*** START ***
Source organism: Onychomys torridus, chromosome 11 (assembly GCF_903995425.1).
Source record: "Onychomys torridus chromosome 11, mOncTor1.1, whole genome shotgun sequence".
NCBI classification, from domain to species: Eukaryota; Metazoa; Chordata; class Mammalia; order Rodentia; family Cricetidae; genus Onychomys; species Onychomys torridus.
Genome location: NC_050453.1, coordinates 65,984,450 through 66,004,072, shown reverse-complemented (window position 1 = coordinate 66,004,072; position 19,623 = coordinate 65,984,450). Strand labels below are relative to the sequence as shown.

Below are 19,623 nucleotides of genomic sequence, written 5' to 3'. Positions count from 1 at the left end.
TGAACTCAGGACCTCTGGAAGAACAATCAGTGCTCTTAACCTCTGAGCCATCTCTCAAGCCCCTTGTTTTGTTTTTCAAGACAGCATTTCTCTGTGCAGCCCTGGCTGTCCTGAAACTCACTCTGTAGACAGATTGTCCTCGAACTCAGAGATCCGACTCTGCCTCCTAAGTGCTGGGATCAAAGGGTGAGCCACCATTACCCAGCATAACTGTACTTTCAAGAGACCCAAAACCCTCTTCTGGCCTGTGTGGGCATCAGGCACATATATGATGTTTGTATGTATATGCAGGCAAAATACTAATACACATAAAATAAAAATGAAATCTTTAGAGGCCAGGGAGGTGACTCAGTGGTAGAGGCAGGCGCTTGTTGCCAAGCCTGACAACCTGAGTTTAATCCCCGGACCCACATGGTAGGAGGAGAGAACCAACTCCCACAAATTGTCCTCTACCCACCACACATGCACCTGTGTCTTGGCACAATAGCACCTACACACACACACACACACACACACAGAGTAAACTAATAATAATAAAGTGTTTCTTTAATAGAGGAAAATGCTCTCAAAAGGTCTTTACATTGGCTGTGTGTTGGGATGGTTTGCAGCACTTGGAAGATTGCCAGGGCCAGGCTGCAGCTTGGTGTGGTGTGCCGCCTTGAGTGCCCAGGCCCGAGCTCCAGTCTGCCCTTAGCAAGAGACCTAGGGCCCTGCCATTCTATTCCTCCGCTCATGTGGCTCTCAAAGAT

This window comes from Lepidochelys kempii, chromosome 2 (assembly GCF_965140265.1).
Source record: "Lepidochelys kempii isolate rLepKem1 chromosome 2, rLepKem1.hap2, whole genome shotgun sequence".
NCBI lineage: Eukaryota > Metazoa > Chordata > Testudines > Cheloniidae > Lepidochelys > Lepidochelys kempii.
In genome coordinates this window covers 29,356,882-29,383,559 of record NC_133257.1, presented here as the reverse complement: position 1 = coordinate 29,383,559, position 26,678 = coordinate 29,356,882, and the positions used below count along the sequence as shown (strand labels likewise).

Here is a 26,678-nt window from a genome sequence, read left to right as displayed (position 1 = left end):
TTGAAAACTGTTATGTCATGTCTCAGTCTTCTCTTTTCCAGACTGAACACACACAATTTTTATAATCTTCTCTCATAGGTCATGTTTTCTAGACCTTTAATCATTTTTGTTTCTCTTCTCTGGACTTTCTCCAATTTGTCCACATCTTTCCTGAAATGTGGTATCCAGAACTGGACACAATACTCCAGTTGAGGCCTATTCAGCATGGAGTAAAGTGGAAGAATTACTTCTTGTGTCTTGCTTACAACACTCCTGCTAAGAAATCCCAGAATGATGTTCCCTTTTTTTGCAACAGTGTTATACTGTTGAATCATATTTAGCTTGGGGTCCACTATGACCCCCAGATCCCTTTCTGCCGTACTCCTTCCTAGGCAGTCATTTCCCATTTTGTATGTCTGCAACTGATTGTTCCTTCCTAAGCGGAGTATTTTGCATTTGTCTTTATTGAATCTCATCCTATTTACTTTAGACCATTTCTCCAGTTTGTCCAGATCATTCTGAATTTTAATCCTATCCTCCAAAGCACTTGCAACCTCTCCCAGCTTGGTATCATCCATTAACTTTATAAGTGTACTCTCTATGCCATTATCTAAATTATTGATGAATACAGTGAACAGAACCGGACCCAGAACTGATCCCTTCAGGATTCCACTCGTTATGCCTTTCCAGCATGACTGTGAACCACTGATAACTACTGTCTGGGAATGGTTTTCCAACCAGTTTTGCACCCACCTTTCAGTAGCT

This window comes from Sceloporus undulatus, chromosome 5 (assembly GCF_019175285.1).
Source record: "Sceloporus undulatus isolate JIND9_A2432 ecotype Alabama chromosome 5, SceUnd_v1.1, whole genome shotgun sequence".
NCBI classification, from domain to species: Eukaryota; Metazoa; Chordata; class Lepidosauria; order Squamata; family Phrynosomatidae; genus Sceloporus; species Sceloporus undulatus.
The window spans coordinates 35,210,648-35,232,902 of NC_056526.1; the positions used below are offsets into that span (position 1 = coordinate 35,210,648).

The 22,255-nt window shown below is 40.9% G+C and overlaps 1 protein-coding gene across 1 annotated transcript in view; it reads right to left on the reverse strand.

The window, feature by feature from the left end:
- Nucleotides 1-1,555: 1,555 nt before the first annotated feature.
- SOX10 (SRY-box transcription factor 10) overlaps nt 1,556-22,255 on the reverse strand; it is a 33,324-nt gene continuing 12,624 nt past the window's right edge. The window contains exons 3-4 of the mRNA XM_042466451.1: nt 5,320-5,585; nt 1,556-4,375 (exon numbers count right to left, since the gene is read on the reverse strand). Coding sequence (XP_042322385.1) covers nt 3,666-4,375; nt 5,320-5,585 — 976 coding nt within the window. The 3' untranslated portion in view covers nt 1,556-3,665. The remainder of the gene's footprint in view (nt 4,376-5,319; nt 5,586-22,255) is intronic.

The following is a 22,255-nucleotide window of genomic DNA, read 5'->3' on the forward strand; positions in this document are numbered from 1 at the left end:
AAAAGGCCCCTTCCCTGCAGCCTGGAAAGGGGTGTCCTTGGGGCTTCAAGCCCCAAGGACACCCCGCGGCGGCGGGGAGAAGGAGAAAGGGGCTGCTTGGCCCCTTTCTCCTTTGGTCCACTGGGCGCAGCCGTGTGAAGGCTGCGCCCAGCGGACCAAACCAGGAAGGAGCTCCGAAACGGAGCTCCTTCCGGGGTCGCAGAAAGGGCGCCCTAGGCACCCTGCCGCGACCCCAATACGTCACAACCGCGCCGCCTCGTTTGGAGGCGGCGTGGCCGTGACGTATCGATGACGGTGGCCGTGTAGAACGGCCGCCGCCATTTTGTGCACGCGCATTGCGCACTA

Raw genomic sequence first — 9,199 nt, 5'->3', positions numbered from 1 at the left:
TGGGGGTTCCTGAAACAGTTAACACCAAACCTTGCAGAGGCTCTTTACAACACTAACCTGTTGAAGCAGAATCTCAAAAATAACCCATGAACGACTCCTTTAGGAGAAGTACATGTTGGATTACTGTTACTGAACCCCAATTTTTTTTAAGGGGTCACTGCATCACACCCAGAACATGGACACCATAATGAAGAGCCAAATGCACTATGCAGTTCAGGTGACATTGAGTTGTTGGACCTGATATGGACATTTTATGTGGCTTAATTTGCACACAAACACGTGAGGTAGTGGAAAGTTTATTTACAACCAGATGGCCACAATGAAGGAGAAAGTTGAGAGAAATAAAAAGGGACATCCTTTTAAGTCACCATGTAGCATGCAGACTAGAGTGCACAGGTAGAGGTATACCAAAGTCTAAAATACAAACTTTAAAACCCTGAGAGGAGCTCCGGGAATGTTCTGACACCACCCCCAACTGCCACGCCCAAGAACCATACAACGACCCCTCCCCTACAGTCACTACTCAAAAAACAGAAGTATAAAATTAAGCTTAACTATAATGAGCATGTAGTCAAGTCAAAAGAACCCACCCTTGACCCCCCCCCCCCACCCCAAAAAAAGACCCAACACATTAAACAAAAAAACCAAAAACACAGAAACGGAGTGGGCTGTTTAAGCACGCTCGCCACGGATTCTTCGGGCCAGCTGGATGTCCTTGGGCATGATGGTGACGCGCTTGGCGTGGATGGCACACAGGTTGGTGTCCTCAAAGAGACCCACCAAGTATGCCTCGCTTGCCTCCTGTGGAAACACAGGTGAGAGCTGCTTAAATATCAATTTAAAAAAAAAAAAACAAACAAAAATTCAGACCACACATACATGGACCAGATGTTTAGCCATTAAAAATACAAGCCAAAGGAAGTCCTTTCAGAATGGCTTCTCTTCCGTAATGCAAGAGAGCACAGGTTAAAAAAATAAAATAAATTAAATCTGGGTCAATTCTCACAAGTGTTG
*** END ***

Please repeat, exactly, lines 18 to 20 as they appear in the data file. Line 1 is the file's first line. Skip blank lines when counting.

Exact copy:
The window, feature by feature from the left end:
- Nucleotides 1-1,555: 1,555 nt before the first annotated feature.
- SOX10 (SRY-box transcription factor 10) overlaps nt 1,556-22,255 on the reverse strand; it is a 33,324-nt gene continuing 12,624 nt past the window's right edge. The window contains exons 3-4 of the mRNA XM_042466451.1: nt 5,320-5,585; nt 1,556-4,375 (exon numbers count right to left, since the gene is read on the reverse strand). Coding sequence (XP_042322385.1) covers nt 3,666-4,375; nt 5,320-5,585 — 976 coding nt within the window. The 3' untranslated portion in view covers nt 1,556-3,665. The remainder of the gene's footprint in view (nt 4,376-5,319; nt 5,586-22,255) is intronic.